It's time again for the Tennis Quick Tips podcast. This week's episode is all about how you can size up your opponent before your match even begins. TQT 017 is called “How to Quickly Evaluate Your Tennis Opponents” and you can listen by clicking on the gray media player above or by listening in with your favorite podcast app.
Below is an edited version of the transcript that you can read through for notes or to get more information.
In every tennis match you play, you not only have to play to your strengths, but you also need to figure out and take advantage of your opponent’s weaknesses. The best time to start figuring out just what your opponent’s weaknesses are is not during the match, but before the match even starts, during the warm-up. So just how do you do that? Well, here are a few things about your opponent that you should be looking for during every match:
- Is your opponent a righty or a lefty?
I’ve learned my lesson here. As embarrassing as it is to admit, I’ve actually served a whole set to someone and wondered why they were hitting such great returns over and over before realizing that my opponent was a lefty and I was serving to her forehand! So one of the very first and most important things you can figure out about your opponent is if he or she is a righty or a lefty. This will determine a lot about where you serve and the target of many of your shots.
- What is the physical condition of your opponent?
Is your opponent young or old? Are they on the heavy side or are they pretty fit? Do they move quickly or slowly? Will they tire out easily? You’re going to play people differently depending on how they appear to be moving. With an older, heavy-set opponent, you’ll most likely run him or her around and try to tire them out. With a younger, fitter player, you may have to be more consistent, more accurate in your shot placement, and you may have to try to make him or her hit clear winners to beat you.
- What is the mental attitude of your opponent?
You should be watching your opponent during the warm-up not just for their physical condition, but also for any mental tendencies or weaknesses they may show. Some players will easily reveal a lot to you about their mental state – they’ll tell you how distracted they are. They’ll tell you how the weather conditions bother them. They’ll be very chatty and friendly, showing they expect the same of you. Or they’ll be very cold and business-like, showing how much they hate chattiness and friendliness. Pick up on these little mental tells during the warm-up and try to take advantage of them during your match.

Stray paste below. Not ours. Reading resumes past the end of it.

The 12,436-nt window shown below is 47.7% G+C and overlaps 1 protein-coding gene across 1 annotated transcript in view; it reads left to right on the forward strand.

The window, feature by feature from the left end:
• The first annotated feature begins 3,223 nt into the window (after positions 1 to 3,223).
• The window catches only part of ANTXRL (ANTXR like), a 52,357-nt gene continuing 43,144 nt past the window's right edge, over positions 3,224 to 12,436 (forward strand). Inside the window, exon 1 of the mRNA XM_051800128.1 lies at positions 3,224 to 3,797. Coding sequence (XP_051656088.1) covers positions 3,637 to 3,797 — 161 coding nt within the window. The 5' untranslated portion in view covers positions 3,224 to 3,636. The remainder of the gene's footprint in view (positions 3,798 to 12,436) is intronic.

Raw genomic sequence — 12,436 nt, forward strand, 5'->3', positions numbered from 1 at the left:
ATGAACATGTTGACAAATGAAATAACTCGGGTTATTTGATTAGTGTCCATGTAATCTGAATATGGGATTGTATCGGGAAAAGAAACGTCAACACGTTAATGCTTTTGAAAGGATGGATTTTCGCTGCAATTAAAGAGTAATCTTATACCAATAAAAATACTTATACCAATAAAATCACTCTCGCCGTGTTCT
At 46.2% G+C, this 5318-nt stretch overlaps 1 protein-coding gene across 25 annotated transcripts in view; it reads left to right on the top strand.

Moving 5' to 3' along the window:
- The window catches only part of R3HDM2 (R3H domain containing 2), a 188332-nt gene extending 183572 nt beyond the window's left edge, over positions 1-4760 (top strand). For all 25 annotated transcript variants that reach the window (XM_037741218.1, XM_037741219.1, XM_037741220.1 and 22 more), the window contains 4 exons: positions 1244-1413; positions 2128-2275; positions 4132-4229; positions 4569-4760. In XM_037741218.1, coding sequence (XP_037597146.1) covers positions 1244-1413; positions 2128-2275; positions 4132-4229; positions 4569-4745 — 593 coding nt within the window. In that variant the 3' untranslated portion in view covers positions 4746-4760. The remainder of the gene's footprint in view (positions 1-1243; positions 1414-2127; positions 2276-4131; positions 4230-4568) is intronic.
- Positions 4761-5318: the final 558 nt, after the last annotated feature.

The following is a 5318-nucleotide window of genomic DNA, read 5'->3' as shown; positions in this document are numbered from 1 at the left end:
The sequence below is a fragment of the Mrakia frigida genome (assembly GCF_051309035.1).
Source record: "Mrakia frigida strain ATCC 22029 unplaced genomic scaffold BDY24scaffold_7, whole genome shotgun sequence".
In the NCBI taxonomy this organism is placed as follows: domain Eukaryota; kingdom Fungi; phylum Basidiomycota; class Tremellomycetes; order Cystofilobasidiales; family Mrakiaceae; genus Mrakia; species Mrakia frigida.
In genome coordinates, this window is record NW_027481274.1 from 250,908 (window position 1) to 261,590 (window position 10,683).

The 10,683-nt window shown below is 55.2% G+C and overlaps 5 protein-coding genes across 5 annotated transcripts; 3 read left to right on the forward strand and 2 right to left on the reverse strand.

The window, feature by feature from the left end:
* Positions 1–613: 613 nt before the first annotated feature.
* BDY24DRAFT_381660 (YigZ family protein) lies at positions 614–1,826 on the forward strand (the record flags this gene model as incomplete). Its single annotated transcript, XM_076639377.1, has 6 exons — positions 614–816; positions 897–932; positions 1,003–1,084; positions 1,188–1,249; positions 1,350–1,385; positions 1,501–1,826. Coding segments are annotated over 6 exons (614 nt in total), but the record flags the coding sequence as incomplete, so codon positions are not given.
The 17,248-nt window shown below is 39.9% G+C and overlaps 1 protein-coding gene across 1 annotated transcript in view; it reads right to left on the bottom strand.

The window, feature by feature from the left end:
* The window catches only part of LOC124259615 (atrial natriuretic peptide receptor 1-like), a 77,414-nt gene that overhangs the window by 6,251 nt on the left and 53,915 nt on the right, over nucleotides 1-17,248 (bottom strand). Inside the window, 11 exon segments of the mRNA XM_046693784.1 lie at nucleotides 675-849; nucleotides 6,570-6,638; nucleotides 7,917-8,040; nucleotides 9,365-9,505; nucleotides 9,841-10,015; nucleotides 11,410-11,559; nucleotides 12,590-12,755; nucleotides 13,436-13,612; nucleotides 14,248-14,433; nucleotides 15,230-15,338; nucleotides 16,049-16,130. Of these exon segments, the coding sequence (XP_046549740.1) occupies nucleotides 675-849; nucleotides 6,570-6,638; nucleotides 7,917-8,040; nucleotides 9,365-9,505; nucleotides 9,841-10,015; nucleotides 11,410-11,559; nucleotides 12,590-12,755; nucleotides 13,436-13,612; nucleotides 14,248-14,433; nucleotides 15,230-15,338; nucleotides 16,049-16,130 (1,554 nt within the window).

- What kind of serve is your opponent showing during the warm-up?
Does it have a lot of spin? Does it move around a lot? Is it hard and flat? Or is it a real “puff ball” that will require you to move in? During the warm-up is a good time to get a preview of what your opponent’s serve is like. Just don’t be fooled by what you see during the warm-up. Some players have a lousy serve during warm-up that really comes on line during the match. Some players don’t want to show you their real serve during the warm-up so what happens during the match may be a surprise. Of course, some players hit great serves throughout the warm-up and then you wonder what happened to those serves once the match starts.
- The strong partner vs. the weak partner
In doubles, the most basic strategy is to pick on the weaker player. So, during the warm-up, you need to pay attention as to who that might be. And this means you need to pay attention to both of your opponents – the one you are warming up with as well as the one your partner is warming up with. Be sure to look over and see what that other opponent looks like and what he or she is doing. Following the warm-up, before the match starts, be sure and talk to your own partner about what you picked up on during the warm-up as well as what he or she saw. While these observations may be about one of the partner’s weaker shots or serving tendencies, they should also be about who appears to be the team leader and what kind of personalities are involved.
If you’ve paid attention during the warm-up, by the time the match gets going, you should know several things about your opponent and what their strengths and weaknesses are. You can use this information to develop your initial strategy for playing your opponents and gaining an extra edge over them before the match even starts.
Hey – what are your best tips for sizing up your tennis opponents? I'd love to hear them. You can can let me know in the comments below.
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Thanks for listening and, as always, Happy Tennis!